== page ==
Roberto Pereyra didn’t touch the ball as he weaved past three Huddersfield Town defenders. But he didn’t have to. It was the shimmy of the hips that threw them. And given the Argentine’s fondness for dance that should not have come as a huge surprise.
The Watford star’s wonderful goal against the Terriers on Saturday was the latest in a growing highlight reel. He has been one of the Premier League’s standout performers during the 2018/19 campaign, yet his excellent form stretches back further that.
Rewind twelve months, however, and things were very different for the man known to his teammates as Maxi. His form was indifferent. His struggle with injuries frustrating for player and fans alike.
When Pereyra joined Watford in the summer of 2016 from Juventus he was viewed as a statement signing. Sure, the Hornets had brought in countless players from Serie A since the Pozzo family purchased the club but none had been as successful in the Italian top flight as the midfielder.
He’d won Serie A. He’d won the Coppa Italia. He’d featured in a Champions League final. And he’d been capped by Argentina multiple times. His C.V. was one many a player would envy.
It’s often said players need time to adapt to the Premier League but Pereyra appeared to be one of the exceptions. His skill and poise with the ball instantly impressed. His work-rate out of possession was also noticeable.
But in December 2016 his season was ended. The then 25-year-old tore the meniscus in his right knee and would be ruled out until the summer.
Such a prolonged period on the sidelines can affect the most experienced of players. The daily routine of gym work and physiotherapy can become a hard, tiresome grind. Yet there would’ve been few doubts about Pereyra’s ability to overcome the injury.
The South American, like many of his peers from the continent, has a battle-hardened mentality. He knows the sacrifices it takes to succeed. The desire required to make it in the game.
At 15 years old he left home to join Club Cadetes de San Martín in his native Argentina. The team were based on the outskirts of Buenos Aires, almost 1,000 miles away from where Pereyra lived.
There was only one option to reach the club. “I took a bus that took 20 hours,” he said in an interview with The Times.
“What did I do on the bus? Nothing. I was just on the phone, sending messages, listening to music, eating. I made a lot of sacrifices but football was always my life. I dreamt of what I’m doing now.”
Such mental resolve would’ve again helped Pereyra at the start of the 2017/18 campaign. Marco Silva had taken charge at Vicarage Road and had started well. Yet the midfielder was on the fringes, largely due to niggling injuries.
He missed games against Bournemouth, Brighton & Hove Albion and Southampton. Was a substitute against Manchester City, Swansea City and West Bromwich Albion. Started against Chelsea and Arsenal. And then was absent as the Hornets were beaten by Stoke City and Everton.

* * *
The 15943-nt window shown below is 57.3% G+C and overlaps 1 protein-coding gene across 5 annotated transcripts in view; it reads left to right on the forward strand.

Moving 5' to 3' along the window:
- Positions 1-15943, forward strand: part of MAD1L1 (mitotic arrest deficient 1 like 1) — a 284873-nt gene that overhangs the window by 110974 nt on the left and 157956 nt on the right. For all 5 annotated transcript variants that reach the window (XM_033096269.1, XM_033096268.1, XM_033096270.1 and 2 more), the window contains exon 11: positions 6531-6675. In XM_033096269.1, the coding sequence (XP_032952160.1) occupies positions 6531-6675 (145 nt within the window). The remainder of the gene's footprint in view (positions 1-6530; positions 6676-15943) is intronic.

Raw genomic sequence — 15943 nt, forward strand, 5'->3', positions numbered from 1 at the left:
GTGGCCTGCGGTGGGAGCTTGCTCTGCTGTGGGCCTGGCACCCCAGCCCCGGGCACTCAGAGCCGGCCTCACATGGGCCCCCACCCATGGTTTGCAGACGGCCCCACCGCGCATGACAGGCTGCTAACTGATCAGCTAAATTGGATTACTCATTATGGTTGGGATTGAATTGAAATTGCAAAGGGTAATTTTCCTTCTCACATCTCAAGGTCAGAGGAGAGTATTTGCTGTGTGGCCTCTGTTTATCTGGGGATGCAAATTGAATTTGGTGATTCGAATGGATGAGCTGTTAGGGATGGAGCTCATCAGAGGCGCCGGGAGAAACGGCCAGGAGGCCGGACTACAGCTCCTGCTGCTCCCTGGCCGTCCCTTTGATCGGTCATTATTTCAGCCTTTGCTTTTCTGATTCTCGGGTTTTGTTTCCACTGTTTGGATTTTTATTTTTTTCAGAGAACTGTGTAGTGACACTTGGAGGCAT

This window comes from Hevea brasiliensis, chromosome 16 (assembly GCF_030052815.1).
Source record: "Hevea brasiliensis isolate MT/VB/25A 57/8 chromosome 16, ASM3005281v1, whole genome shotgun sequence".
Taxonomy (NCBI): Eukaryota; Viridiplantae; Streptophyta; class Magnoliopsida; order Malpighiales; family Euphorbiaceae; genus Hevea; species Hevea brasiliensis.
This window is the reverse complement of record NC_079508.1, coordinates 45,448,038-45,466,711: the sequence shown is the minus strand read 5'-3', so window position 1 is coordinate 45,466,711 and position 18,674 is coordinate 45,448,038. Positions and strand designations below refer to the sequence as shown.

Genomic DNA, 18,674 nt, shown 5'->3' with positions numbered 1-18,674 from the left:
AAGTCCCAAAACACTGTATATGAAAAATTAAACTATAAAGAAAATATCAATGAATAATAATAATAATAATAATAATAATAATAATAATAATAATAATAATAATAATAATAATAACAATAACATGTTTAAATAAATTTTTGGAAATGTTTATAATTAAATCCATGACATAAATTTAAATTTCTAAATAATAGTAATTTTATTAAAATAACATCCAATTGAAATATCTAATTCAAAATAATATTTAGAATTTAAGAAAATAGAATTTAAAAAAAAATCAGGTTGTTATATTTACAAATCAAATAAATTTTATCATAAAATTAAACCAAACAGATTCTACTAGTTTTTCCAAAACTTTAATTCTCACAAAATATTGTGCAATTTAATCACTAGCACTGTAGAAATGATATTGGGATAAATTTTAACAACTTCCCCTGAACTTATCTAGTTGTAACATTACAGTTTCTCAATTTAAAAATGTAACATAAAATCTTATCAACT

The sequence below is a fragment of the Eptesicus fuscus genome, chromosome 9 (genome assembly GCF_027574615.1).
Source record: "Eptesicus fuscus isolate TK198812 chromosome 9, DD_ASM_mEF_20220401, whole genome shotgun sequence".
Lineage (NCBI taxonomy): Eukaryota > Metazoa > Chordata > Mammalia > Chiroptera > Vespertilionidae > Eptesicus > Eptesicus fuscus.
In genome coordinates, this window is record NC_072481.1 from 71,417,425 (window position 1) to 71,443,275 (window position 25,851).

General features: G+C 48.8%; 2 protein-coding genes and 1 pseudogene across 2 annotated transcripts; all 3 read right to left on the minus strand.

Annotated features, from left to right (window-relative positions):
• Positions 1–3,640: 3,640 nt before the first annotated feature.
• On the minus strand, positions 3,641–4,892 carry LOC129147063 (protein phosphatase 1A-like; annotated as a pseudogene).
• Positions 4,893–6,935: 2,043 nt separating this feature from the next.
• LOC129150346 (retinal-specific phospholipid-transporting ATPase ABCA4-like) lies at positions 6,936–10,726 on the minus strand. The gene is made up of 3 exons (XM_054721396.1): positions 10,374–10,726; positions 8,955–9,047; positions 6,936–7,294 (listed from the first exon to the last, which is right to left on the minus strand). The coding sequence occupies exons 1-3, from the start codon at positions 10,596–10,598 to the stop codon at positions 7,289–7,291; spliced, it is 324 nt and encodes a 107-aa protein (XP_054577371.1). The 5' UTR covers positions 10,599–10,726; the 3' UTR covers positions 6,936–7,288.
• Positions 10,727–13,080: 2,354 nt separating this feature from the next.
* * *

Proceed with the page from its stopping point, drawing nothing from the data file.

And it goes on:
By the time Pereyra had returned to full fitness, Watford’s form had collapsed under Silva. The Portuguese had lost the dressing room after openly flirting with Everton just 11 games into his tenure.
Silva was sacked on January 21 and was replaced by Javi Gracia. The Spaniard is widely viewed as the catalyst for Pereyra’s upturn in form and he certainly deserves a huge amount of credit. Yet the green shoots of his renaissance at Vicarage Road had poked through the surface in the weeks before Gracia’s arrival.
The Argentina international’s first start of 2018 was in the FA Cup third round against Bristol City. It was a game he scored in and displayed the confidence and guile that convinced Juventus to sign him, initially on loan, from Udinese in 2014.
There were a couple of patchy performances but from then on Pereyra has produced week in, week out for the Hornets. And a move to the left flank has taken his game to a new level.
All bar one of his last 16 Premier League appearances have come from the position and in that time he has scored eight goals. That alone is impressive, yet a dive into Pereyra’s deeper numbers highlights the elite level he has performed at since the end of March.
In that time only four Premier League midfielders have created more big chances per 90 minutes than the Watford midfielder’s 0.33. Only three better his scoring attempts per 90 of 2.20. And only one has more touches in the opposition box per 90 minutes than his 4.59.
Yet it doesn’t stop there. Pereyra’s expected goals (xG) may only be 3.42 – well down on the eight he has scored – but that the second-highest in the top flight among midfielders.
The above stats paint the picture of a highly effective attacker, which Pereyra undoubtedly is. He is focused but flamboyant. Exciting yet easy going. On and off the pitch, he is a man who wants to enjoy what he’s doing.
“I dance… if we are just chilling I turn on some music. I have my favourite songs from Argentina. My favourite is Ulises Bueno, a singer known only in Argentina. His music is special.”
And so is Pereyra. A player who can make defenders dance to his tune, as Huddersfield and many others have found out this season.